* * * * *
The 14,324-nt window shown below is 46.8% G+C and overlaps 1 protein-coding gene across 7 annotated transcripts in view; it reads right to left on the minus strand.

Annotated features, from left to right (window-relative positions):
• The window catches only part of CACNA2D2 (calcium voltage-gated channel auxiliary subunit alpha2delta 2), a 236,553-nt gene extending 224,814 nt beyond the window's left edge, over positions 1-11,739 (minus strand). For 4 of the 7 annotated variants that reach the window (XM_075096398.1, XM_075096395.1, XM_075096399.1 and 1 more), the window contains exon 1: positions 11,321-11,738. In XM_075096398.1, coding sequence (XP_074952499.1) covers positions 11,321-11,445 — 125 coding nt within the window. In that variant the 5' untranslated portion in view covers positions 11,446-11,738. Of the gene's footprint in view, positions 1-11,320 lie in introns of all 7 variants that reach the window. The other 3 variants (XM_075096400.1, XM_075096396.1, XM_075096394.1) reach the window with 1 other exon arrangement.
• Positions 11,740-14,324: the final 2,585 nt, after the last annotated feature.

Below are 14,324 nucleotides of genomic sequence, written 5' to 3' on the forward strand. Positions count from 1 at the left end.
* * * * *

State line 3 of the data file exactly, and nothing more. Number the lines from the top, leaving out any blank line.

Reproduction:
• The window catches only part of CACNA2D2 (calcium voltage-gated channel auxiliary subunit alpha2delta 2), a 236,553-nt gene extending 224,814 nt beyond the window's left edge, over positions 1-11,739 (minus strand). For 4 of the 7 annotated variants that reach the window (XM_075096398.1, XM_075096395.1, XM_075096399.1 and 1 more), the window contains exon 1: positions 11,321-11,738. In XM_075096398.1, coding sequence (XP_074952499.1) covers positions 11,321-11,445 — 125 coding nt within the window. In that variant the 5' untranslated portion in view covers positions 11,446-11,738. Of the gene's footprint in view, positions 1-11,320 lie in introns of all 7 variants that reach the window. The other 3 variants (XM_075096400.1, XM_075096396.1, XM_075096394.1) reach the window with 1 other exon arrangement.